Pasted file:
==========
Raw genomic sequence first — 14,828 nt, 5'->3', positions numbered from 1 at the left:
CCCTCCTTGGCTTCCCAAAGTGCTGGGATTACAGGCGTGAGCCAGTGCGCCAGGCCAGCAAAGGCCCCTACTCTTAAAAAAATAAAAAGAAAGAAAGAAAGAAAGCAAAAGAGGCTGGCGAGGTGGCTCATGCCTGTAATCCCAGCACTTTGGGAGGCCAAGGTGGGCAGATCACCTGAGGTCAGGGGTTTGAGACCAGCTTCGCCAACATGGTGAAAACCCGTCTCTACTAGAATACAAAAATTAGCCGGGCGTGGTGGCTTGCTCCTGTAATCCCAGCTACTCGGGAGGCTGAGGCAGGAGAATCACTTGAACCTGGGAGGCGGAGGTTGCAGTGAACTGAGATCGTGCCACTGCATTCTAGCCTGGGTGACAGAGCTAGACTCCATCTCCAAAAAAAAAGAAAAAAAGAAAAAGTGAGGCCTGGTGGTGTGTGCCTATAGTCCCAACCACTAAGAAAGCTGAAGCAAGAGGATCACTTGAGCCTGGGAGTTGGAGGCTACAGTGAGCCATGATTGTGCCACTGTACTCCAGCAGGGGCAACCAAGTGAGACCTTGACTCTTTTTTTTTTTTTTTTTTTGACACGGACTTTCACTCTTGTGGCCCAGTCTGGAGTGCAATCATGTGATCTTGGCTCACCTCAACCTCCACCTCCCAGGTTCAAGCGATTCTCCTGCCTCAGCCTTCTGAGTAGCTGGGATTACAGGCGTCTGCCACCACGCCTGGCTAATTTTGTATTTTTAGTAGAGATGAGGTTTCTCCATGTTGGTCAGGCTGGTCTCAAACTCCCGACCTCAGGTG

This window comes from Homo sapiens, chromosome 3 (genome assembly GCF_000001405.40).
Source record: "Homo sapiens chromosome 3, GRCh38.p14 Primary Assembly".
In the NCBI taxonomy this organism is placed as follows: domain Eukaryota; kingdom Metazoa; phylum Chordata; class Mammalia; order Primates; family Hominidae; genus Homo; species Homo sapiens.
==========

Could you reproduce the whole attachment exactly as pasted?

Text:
Raw genomic sequence first — 14,828 nt, 5'->3', positions numbered from 1 at the left:
CCCTCCTTGGCTTCCCAAAGTGCTGGGATTACAGGCGTGAGCCAGTGCGCCAGGCCAGCAAAGGCCCCTACTCTTAAAAAAATAAAAAGAAAGAAAGAAAGAAAGCAAAAGAGGCTGGCGAGGTGGCTCATGCCTGTAATCCCAGCACTTTGGGAGGCCAAGGTGGGCAGATCACCTGAGGTCAGGGGTTTGAGACCAGCTTCGCCAACATGGTGAAAACCCGTCTCTACTAGAATACAAAAATTAGCCGGGCGTGGTGGCTTGCTCCTGTAATCCCAGCTACTCGGGAGGCTGAGGCAGGAGAATCACTTGAACCTGGGAGGCGGAGGTTGCAGTGAACTGAGATCGTGCCACTGCATTCTAGCCTGGGTGACAGAGCTAGACTCCATCTCCAAAAAAAAAGAAAAAAAGAAAAAGTGAGGCCTGGTGGTGTGTGCCTATAGTCCCAACCACTAAGAAAGCTGAAGCAAGAGGATCACTTGAGCCTGGGAGTTGGAGGCTACAGTGAGCCATGATTGTGCCACTGTACTCCAGCAGGGGCAACCAAGTGAGACCTTGACTCTTTTTTTTTTTTTTTTTTTGACACGGACTTTCACTCTTGTGGCCCAGTCTGGAGTGCAATCATGTGATCTTGGCTCACCTCAACCTCCACCTCCCAGGTTCAAGCGATTCTCCTGCCTCAGCCTTCTGAGTAGCTGGGATTACAGGCGTCTGCCACCACGCCTGGCTAATTTTGTATTTTTAGTAGAGATGAGGTTTCTCCATGTTGGTCAGGCTGGTCTCAAACTCCCGACCTCAGGTG

This window comes from Homo sapiens, chromosome 3 (genome assembly GCF_000001405.40).
Source record: "Homo sapiens chromosome 3, GRCh38.p14 Primary Assembly".
In the NCBI taxonomy this organism is placed as follows: domain Eukaryota; kingdom Metazoa; phylum Chordata; class Mammalia; order Primates; family Hominidae; genus Homo; species Homo sapiens.